There is an overhead to this approach, since the numbers skipped over still have to be computed. However the cost of an unused number is only 1/3 of the cost of a number that is used. The relative cost might be even smaller if each tasks does an appreciably amount of additional computation for each random number it consumes. In the example described here, the overhead of when a stride is 4 is about 25%. This would be less in a more realistic example. The advantage of leapfrogging is that we retain the statistical benefits of using fewer longer sequences from the SFMT19937 generator.

We can combine the two approaches with

// Set master_seed to a "unique" vector
vector<unsigned long> master_seed(Random::SeedVector());
master_seed.push_back(0); // Reserve an additional slot
int l = 4; // The leapfrogging stride
for (int i = 0; i < k; ++i) { // the main loop over tasks
Random r; // task specific Random
{
vector<unsigned long> seed(master_seed); // task specific seed
seed.back() = i / l; // include task id in seed
r.Reseed(seed);
// Turn on leapfrogging with an offset that depends on the task id
r.SetStride(l, i % l);
}
// Do the work; last argument splits n exactly into k pieces
w[i] = dotrials(r, d, (n * (i + 1))/k - (n * i)/k);
}

With the numerical values given here, the 100 tasks use 25 sequences (each with a distinct seed), and 4000000 samples are taken from each sequence.

The final step is to cause the iterations of the main task loop to be carried out in parallel. With OpenMP, this is easily achieved by inserting the pragma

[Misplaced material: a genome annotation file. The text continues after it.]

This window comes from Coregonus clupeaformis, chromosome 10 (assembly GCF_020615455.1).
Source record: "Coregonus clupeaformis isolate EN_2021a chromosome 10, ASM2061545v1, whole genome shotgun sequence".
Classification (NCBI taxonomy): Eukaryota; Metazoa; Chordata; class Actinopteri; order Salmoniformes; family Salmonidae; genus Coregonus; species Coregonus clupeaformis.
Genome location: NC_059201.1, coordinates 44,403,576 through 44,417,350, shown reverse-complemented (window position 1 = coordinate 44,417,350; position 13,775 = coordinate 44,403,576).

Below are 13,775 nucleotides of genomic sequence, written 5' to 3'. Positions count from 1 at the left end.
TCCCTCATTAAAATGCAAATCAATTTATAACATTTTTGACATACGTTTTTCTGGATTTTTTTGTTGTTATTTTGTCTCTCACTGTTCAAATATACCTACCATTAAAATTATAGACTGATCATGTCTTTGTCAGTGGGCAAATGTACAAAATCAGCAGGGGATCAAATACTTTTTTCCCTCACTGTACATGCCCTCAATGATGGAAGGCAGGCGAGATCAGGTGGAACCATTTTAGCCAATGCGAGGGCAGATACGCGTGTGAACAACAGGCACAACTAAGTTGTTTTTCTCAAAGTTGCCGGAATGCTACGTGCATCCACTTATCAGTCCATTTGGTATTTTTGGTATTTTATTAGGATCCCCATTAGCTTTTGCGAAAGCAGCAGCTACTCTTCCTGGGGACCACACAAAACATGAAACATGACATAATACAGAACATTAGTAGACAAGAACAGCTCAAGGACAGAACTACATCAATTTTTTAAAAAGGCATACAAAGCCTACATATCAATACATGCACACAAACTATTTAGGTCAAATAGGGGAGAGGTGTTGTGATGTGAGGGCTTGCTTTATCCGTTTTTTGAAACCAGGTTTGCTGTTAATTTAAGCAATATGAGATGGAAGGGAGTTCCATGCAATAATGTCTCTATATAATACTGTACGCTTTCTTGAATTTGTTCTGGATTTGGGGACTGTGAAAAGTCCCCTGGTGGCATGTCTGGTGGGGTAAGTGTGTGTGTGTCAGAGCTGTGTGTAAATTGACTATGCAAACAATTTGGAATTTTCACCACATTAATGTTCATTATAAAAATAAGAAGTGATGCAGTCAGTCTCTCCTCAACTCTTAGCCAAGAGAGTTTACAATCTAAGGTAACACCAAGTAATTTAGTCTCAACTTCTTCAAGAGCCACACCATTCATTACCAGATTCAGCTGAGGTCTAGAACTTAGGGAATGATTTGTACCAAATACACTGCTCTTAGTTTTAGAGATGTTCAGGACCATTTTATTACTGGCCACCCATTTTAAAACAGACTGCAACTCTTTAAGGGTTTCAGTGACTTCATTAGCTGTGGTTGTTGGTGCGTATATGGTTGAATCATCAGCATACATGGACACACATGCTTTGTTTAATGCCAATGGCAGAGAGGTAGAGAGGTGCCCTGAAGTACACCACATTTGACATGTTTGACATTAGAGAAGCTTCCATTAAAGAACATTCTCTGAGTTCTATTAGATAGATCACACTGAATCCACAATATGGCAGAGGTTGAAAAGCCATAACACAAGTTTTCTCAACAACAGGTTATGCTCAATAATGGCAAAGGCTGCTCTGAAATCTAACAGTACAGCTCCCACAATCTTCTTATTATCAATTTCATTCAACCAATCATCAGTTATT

#pragma omp parallel for
for (int i = 0; i < k; ++i) { // the main loop over tasks
...
}

and compiling the code with -fopenmp, for g++, or turning on OpenMP support in Visual Studio (C/C++ -> Language -> OpenMP Support). OpenMP is easy to configure using cmake (see the file, examples/CMakeLists.txt)

RandomThread.cpp is a complete program that carries out this computation. Running

RandomThread -n 1e10

gives

Estimate volume of a 4-dimensional sphere;
samples = -n 10000000000; tasks = -k 100; leapfrog stride = -l 4;
using RandomEngine<SFMT19937<Random_u32>,MixerSFMT>
with master seed = -s [64121,1307135579,11192,562213576,2011].
Estimated volume = 4.93475199 

On an 8-core Intel Xeon, x86_64 2.66GHz machine with SSE2 instructions this takes about 70 sec. The exact result for the volume of a 4-dimensional sphere is π2/2 = 4.9348022...

You can verify that goals 3–5 have been met by varying the number of threads allocated. This is accomplished by setting the environment variable OMP_NUM_THREADS at run time. In particular, setting this to 1 causes the code to be executed serially; thus

env OMP_NUM_THREADS=1 RandomThread -n 1e10 -s 64121,1307135579,11192,562213576,2011


returns the identical result, 4.93475199 (but takes about 8 times longer).